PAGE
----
Three ''lesser'' works of great directors on video | EW.com

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Three ''lesser'' works of great directors on video

Three ''lesser'' works of great directors on video. Like John Huston and Martin Scorsese before him, Oliver Stone proves with his diverting neo-noir detour ''U-Turn'' that some filmmakers do their best work on the fly

Sean Penn, Jennifer Lopez, ...

Three ”lesser” works of great directors on video

Imagine for a moment that you are Oliver Stone, Oscar-winning film director, it’s early 1996, and your three-hour biopic Nixon is tanking at the box office. Your previous picture, Natural Born Killers, a formally chaotic meditation on contemporary violence and the media’s complicity in same, may have been a minor hit, but prior to that you completed your Vietnam trilogy with another commercial disappointment, Heaven and Earth. People just don’t seem to be flocking to your Grand Statements the way they used to. What do you do next?

Answer: Take a breather by making a small, conspicuously frivolous picture. It’s worked for world-class directors in the past — from golden-era vets like John Huston to contemporary dynamo Martin Scorsese. U-Turn, Stone’s quick ‘n’ dirty neo-noir exercise, which appears on tape Mar. 31, belongs in this ”battery-charger” genre of comparatively slapdash movies that are often as good as, or even better than, the more ”serious” ones for which their directors are best known.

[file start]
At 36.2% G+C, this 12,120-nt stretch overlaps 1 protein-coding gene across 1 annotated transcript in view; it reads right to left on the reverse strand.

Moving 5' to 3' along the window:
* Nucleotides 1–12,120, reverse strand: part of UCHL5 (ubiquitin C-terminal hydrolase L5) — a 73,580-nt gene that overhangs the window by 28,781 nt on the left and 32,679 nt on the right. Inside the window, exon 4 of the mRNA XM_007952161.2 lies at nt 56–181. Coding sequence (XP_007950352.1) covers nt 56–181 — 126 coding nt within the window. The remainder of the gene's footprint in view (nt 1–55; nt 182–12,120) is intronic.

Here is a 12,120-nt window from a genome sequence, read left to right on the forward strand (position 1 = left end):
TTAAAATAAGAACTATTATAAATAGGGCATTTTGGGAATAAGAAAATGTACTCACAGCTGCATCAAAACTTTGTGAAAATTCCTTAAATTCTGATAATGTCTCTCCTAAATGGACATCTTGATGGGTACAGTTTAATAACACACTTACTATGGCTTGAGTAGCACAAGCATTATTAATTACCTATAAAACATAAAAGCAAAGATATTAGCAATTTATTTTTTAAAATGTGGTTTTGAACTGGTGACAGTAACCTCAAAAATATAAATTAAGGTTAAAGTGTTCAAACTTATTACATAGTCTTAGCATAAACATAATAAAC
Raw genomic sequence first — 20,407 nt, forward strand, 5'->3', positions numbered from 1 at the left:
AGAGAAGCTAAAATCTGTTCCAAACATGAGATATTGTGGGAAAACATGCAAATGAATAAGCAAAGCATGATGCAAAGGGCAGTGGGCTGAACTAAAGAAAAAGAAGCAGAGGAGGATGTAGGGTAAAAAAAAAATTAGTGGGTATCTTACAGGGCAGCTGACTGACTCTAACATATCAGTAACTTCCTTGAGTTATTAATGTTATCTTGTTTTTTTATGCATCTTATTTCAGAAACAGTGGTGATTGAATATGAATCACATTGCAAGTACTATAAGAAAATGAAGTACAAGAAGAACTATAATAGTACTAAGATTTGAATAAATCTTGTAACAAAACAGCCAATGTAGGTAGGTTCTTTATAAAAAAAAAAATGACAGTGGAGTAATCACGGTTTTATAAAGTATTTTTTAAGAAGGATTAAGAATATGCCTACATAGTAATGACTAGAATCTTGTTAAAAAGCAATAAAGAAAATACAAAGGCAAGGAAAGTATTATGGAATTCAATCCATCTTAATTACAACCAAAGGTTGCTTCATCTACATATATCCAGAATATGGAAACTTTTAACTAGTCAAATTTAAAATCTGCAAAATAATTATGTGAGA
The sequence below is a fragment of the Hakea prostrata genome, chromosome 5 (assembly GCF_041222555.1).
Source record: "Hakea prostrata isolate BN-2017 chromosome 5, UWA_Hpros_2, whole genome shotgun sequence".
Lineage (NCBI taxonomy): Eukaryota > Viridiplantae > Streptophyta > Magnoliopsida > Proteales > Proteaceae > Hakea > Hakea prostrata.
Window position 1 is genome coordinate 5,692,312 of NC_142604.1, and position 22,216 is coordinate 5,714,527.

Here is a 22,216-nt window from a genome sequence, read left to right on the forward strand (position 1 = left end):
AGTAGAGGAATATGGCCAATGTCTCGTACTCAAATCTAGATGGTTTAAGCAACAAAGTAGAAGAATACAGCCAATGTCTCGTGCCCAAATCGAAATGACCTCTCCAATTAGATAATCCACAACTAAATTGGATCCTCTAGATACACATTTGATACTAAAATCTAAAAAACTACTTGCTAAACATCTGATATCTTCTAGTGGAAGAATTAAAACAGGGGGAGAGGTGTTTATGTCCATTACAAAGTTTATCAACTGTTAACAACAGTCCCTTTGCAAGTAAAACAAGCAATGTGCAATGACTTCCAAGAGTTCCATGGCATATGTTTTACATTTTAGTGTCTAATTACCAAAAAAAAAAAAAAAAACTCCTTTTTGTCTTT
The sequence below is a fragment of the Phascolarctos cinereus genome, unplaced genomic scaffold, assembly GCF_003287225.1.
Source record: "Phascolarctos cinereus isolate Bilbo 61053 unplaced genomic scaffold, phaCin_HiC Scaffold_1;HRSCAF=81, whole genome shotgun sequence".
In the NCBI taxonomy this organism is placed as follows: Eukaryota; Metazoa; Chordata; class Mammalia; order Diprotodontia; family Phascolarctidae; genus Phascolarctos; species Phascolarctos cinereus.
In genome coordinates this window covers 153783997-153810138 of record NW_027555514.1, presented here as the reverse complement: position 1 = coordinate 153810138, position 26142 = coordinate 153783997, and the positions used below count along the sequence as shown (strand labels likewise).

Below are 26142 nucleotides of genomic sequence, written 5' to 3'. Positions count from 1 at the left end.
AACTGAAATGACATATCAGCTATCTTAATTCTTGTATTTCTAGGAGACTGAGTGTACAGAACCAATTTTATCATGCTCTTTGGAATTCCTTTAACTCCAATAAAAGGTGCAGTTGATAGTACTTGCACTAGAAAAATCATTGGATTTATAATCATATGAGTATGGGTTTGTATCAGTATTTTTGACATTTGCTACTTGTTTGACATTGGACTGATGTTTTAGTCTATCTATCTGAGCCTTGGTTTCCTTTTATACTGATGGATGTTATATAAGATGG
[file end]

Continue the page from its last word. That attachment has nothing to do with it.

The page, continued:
Huston, after making an adaptation of The Red Badge of Courage, the classic-to-be The African Queen, and a biography of Henri de Toulouse-Lautrec (Moulin Rouge) in a frenzied two years between 1950 and 1952, chose to direct the offbeat, slyly mocking Beat the Devil, a subtle parody of the then-prevalent international-intrigue picture. Scripted by Huston and the young Truman Capote, and starring Humphrey Bogart as yet another dissolute, morally ambiguous rascal, it strings together a boatload of schemers of varying nationalities plotting to get their hands on uranium-rich land in Africa. But while the film begins with an apparently straight face, and can certainly be enjoyed as a conventional potboiler, its tone gradually becomes wackier and its narrative more patently ludicrous with each reel. The dialogue metamorphoses from garden-variety witty to out-and-out hilarious (Bogart: ”Doctor’s orders are that I must have a lot of money — otherwise I become dull, listless, and have trouble with my complexion”), and some of the minor characters, like a serene Italian purser who strolls into the frame occasionally to cheerfully announce impending disasters, seem to have wandered in from a Coen Bros. movie that won’t be made for another several decades. Huston followed Devil with the epic Moby Dick, but it’s the delightfully droll ”minor” film that’s grown monumental in memory.